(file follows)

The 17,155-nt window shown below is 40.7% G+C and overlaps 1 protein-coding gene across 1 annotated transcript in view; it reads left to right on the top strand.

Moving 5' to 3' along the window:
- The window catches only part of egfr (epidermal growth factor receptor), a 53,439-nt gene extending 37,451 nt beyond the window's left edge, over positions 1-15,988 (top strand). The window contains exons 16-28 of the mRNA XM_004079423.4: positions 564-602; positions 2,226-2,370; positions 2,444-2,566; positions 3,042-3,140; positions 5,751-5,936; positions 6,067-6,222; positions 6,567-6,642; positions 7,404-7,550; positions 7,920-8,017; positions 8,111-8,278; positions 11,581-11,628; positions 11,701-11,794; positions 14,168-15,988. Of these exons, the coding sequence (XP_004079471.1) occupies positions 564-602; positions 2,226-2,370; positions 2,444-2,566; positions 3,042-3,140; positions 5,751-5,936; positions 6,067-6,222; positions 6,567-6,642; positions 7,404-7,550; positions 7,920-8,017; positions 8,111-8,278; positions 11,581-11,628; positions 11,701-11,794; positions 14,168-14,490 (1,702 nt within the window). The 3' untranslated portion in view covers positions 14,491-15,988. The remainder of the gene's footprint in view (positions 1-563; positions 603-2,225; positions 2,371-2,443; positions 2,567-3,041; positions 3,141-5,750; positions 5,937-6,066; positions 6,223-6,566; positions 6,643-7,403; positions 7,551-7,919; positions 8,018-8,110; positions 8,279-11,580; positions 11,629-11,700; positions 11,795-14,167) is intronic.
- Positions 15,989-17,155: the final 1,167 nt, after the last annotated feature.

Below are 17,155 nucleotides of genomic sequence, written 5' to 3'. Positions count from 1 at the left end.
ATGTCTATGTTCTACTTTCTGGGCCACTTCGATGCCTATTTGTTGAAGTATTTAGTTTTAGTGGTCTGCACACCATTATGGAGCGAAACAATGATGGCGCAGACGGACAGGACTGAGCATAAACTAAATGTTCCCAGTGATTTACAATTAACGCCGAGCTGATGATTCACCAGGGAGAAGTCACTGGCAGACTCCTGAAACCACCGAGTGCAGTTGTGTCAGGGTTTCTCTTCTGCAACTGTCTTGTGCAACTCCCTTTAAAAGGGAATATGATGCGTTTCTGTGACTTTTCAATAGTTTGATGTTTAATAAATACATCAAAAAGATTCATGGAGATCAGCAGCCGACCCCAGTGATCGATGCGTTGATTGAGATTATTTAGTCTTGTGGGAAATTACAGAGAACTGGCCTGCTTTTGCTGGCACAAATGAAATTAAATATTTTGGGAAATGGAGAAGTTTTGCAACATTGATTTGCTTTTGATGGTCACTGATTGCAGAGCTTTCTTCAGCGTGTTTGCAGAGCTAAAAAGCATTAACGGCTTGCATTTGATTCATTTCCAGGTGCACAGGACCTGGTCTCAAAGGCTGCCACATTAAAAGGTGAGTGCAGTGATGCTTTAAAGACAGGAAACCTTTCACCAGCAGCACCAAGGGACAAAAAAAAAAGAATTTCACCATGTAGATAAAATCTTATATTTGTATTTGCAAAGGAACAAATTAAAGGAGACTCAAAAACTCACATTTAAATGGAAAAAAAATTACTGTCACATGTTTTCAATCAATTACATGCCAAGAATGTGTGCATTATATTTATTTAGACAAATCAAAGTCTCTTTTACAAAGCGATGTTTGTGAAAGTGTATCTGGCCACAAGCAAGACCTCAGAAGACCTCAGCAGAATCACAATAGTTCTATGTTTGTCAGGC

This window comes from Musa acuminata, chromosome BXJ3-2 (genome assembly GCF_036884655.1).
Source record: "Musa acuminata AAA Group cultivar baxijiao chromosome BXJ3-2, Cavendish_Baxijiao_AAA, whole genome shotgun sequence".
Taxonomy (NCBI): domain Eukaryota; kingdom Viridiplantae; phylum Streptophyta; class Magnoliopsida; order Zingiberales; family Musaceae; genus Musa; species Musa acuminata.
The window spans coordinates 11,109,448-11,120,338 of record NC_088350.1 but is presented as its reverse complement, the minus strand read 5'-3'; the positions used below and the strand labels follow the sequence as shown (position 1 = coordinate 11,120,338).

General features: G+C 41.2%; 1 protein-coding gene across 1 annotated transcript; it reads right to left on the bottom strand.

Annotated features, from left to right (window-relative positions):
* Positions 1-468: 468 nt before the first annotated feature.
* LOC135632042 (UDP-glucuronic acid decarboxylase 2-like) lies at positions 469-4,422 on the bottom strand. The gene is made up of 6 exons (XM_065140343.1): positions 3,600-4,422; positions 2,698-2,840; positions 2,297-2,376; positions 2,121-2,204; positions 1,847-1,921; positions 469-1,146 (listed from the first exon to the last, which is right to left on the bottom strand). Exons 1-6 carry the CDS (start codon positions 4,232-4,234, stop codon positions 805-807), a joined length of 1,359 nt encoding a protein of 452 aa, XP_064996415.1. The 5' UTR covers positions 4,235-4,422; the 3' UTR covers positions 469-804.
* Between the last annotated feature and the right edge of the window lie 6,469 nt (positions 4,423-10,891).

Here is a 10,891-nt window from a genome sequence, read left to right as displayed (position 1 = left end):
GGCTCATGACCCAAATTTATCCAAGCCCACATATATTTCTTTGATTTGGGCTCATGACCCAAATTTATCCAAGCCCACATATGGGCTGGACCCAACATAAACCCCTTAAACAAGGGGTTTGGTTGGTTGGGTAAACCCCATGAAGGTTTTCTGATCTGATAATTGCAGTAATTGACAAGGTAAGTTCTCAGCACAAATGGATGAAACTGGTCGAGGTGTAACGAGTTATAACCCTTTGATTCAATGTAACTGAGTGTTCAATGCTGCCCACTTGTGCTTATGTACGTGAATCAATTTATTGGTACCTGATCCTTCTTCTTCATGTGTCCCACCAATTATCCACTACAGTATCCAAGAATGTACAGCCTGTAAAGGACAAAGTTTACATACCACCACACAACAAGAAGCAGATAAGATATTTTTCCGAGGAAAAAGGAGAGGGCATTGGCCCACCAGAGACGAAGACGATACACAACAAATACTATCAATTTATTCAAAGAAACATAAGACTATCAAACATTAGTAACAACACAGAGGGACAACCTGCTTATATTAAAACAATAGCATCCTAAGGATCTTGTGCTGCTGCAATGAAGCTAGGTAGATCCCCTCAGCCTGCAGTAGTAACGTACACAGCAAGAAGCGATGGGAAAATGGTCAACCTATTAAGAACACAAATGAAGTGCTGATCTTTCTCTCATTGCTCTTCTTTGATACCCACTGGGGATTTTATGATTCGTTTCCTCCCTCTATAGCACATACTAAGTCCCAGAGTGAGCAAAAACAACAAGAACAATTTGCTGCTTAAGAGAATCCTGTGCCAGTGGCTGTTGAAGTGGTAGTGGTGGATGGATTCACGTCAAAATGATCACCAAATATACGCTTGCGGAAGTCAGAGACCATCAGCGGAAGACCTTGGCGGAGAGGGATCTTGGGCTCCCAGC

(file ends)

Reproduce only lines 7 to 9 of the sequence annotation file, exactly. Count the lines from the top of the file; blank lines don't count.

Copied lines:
This window comes from Musa acuminata, chromosome BXJ3-2 (genome assembly GCF_036884655.1).
Source record: "Musa acuminata AAA Group cultivar baxijiao chromosome BXJ3-2, Cavendish_Baxijiao_AAA, whole genome shotgun sequence".
Taxonomy (NCBI): domain Eukaryota; kingdom Viridiplantae; phylum Streptophyta; class Magnoliopsida; order Zingiberales; family Musaceae; genus Musa; species Musa acuminata.